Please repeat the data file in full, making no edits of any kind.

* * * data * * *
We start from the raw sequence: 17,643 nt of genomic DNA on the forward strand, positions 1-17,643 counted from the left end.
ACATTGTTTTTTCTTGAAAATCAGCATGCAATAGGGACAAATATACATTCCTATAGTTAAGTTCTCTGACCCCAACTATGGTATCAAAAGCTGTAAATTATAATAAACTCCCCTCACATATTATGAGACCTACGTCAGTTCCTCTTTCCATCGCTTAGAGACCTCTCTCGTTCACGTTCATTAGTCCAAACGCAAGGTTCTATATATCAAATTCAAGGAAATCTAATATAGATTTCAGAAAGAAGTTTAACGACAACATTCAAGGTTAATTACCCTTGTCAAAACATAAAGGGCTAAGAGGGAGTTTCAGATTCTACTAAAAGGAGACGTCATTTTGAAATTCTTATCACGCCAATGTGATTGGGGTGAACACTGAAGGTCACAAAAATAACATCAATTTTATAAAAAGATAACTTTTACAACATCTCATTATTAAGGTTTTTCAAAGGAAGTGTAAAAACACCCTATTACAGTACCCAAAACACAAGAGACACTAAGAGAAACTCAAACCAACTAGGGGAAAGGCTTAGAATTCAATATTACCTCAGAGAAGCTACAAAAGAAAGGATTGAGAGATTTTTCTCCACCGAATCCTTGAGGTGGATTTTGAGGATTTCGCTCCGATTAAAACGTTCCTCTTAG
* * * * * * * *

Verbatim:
We start from the raw sequence: 17,643 nt of genomic DNA on the forward strand, positions 1-17,643 counted from the left end.
ACATTGTTTTTTCTTGAAAATCAGCATGCAATAGGGACAAATATACATTCCTATAGTTAAGTTCTCTGACCCCAACTATGGTATCAAAAGCTGTAAATTATAATAAACTCCCCTCACATATTATGAGACCTACGTCAGTTCCTCTTTCCATCGCTTAGAGACCTCTCTCGTTCACGTTCATTAGTCCAAACGCAAGGTTCTATATATCAAATTCAAGGAAATCTAATATAGATTTCAGAAAGAAGTTTAACGACAACATTCAAGGTTAATTACCCTTGTCAAAACATAAAGGGCTAAGAGGGAGTTTCAGATTCTACTAAAAGGAGACGTCATTTTGAAATTCTTATCACGCCAATGTGATTGGGGTGAACACTGAAGGTCACAAAAATAACATCAATTTTATAAAAAGATAACTTTTACAACATCTCATTATTAAGGTTTTTCAAAGGAAGTGTAAAAACACCCTATTACAGTACCCAAAACACAAGAGACACTAAGAGAAACTCAAACCAACTAGGGGAAAGGCTTAGAATTCAATATTACCTCAGAGAAGCTACAAAAGAAAGGATTGAGAGATTTTTCTCCACCGAATCCTTGAGGTGGATTTTGAGGATTTCGCTCCGATTAAAACGTTCCTCTTAG